Braveheart is undoubtedly one of the most influential movies to come from the 1990s. The 25-year-old film paved the way for other war epics like Saving Private Ryan and Troy.
As iconic as the film is, it does have some quirky backstories, like how Mel Gibson thought he was too old to play William Wallace. Additionally, there is a little-known sequel to Braveheart called Robert the Bruce, which is sometimes dubbed as Braveheart 2: Brave Harder.
Today, Mel Gibson is often ridiculed for having a temper problem, and Braveheart is widely mocked for having major historical inaccuracies. One glaring example is that Scottish soldiers in the movie wore tartan kilts. But they wouldn’t be invented for another 500 years, according to The Scotsman.
Nonetheless, Braveheart still had grand technical achievements that left a lasting legacy on cinema. Because of its cultural impact, we decided to look back at this mid-’90s masterpiece.
Filming the Battle of Stirling Bridge
In the movie, the Battle of Stirling Bridge is preceded by the Scottish Infantry mooning their English rivals. Thereafter, the Scots lay a trap for the English cavalry by concealing their spears until the very last moment.
Filming the battle was not an easy process, and took nearly six weeks to complete. In total, there were about 90 hours of film for the entire battle as 9 different cameras were used, according to Film School Projects. Using this many cameras would make any scene lengthy to film, but the role of extras made filming time even longer.
Having filmed in the Curragh Plain region of Ireland, the crew didn’t have access to a bridge, which is why the scene takes place on grassland.
The role of extras
Extras played a critical role in all the battle scenes, especially in the Battle of Stirling Bridge. In total, about 1,400 extras were used, many of whom were members of the Irish Army Reserve. However, the extras were overworked and underpaid. It was common to work 14-hour days and only earn about $300 per week.
As such, many mistakes were made which added to the filming time. Extras would occasionally be wearing watches or sunglasses in shots, which led to reshoots. Even if the extras were error-free, filming the Battle of Sterling Bridge would have been a long process.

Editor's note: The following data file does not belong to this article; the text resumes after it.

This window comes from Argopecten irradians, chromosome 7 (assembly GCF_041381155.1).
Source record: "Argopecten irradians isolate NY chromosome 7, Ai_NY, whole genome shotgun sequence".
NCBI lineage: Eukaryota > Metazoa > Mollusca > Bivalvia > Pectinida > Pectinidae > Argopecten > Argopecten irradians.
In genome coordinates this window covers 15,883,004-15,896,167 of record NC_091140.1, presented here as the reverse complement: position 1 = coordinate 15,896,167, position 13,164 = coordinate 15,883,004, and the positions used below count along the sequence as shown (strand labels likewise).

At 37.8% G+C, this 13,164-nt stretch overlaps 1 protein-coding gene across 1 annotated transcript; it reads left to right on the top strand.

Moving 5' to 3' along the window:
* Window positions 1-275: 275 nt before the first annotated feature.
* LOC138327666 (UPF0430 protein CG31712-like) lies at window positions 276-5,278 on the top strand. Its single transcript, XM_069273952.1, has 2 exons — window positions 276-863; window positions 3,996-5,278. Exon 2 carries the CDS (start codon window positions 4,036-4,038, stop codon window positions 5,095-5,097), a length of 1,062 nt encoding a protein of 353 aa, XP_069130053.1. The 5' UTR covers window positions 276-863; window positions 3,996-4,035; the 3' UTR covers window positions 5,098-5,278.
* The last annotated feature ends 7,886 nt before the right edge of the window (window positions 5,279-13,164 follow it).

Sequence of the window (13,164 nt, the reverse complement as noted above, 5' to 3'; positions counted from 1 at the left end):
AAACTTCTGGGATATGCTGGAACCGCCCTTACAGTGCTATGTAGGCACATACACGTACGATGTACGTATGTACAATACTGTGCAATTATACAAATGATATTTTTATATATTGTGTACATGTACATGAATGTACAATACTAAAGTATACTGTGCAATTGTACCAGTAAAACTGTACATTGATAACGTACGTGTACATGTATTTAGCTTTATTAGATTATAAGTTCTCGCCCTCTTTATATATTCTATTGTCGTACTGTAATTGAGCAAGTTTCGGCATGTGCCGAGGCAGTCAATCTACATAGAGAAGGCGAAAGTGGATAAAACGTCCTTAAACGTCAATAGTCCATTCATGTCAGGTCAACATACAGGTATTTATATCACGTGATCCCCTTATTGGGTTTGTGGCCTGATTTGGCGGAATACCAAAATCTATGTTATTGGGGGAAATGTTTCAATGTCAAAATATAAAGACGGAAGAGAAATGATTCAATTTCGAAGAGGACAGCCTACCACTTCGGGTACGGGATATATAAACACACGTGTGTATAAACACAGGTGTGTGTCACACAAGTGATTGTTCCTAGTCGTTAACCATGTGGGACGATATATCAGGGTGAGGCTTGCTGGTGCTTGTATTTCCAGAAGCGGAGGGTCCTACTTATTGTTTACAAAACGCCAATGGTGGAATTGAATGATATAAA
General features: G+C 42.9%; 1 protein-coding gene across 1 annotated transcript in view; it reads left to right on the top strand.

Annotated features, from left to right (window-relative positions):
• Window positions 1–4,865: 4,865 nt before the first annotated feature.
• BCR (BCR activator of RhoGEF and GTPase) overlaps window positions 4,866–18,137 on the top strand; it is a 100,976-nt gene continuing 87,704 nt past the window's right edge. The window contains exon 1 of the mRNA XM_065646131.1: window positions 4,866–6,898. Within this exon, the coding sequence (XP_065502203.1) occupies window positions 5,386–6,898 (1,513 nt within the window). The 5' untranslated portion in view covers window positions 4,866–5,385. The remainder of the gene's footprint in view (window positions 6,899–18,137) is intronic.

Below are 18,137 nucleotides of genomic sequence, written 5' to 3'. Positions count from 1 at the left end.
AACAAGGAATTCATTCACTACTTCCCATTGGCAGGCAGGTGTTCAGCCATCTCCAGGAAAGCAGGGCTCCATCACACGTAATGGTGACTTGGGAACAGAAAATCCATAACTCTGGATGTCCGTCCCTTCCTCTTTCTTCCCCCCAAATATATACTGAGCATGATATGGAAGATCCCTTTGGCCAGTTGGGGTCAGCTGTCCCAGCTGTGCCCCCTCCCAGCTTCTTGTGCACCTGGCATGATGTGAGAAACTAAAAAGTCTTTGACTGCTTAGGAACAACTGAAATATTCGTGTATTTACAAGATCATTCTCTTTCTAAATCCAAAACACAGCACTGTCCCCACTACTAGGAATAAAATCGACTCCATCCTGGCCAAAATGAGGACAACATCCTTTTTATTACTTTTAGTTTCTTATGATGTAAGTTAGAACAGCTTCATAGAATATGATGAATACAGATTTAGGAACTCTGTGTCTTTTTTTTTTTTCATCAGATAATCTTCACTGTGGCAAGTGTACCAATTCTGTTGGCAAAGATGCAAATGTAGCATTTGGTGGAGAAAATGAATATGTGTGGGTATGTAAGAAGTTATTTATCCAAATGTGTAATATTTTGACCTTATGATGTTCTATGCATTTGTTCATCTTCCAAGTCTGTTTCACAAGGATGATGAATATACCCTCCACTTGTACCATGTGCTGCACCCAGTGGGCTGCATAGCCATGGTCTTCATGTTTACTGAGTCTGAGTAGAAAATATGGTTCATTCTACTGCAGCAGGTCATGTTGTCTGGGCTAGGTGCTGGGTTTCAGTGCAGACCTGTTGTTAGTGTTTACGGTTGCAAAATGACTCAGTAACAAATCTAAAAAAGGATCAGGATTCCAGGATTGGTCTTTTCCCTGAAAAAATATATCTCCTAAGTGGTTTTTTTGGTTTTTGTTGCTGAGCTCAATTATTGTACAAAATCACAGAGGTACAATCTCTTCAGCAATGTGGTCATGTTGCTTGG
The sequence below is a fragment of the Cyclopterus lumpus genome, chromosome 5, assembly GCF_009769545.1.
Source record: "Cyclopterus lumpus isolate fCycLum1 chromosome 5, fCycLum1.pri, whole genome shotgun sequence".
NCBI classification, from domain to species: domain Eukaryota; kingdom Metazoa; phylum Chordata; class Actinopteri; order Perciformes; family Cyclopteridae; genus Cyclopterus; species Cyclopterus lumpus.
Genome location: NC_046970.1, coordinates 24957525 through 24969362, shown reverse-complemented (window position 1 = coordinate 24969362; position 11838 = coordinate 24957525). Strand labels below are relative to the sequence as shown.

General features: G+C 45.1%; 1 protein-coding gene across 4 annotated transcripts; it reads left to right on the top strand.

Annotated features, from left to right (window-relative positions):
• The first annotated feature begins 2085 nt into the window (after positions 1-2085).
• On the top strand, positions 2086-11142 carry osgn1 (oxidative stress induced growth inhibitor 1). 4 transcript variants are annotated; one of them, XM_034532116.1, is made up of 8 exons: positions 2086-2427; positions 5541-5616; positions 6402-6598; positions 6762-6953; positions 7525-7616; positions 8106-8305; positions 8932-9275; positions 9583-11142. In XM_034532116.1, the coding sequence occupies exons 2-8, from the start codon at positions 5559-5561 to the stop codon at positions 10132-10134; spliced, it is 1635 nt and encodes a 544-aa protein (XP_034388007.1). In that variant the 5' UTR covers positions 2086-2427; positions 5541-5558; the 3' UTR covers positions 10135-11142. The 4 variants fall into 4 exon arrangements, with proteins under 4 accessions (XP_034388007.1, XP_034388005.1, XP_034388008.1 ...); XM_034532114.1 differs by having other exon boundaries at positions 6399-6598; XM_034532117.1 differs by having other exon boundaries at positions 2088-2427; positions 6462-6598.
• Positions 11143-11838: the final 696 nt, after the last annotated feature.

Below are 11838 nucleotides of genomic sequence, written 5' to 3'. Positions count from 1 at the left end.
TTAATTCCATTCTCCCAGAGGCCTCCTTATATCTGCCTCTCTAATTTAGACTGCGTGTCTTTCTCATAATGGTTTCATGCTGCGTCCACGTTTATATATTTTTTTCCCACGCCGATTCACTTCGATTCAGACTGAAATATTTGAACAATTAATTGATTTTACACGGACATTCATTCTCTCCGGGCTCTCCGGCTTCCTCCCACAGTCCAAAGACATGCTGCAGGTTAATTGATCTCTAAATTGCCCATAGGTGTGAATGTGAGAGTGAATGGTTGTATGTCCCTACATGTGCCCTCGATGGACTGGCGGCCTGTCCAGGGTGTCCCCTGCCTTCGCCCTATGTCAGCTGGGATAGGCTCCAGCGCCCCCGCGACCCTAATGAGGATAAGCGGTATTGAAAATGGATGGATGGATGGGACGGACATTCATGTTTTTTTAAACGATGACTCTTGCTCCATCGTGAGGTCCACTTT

As only 1,400 extras were used for the battle, frequent costume changes were necessary while filming the scene. Many extras had to play parts of both sides of the battle at different points. Gibson and his crew planned for this and had to incorporate camera tricks and special effects to make armies look much larger.
Every shot during the battle had to be done with extreme precision, so Visual Effects Supervisor Mike Fink could utilize optical duplication techniques.
Is it historically accurate?
To put it nicely, no, Braveheart is not historically accurate. Many historians choose to use stronger language when pointing out Braveheart’s many inaccuracies. For starters, there was no bridge in Braveheart‘s depiction of the Battle of Stirling Bridge.
In real life, the bridge which crossed The River Forth played a critical role in Wallace’s strategy, as described by the BBC. Here’s how it really happened: The Scottish and English armies were on opposite sides of the bridge. English commander John de Warenne sought to end the Scottish rebellion as cheaply as possible, as they thought the Scots wouldn’t have a formidable army.
Instead of having cavalry cross the river at a different point to protect the crossing for the rest of the army, he just decided to do it all in one go. This played directly into Wallace’s strategy. As the bridge was quite narrow, it would take hours for the entire English army to cross.
After the crossing was only partially completed, Wallace decided to attack, nullifying Warenne’s superior army size. Wallace’s trap worked, and the English destroyed the bridge mid-crossing and retreated.
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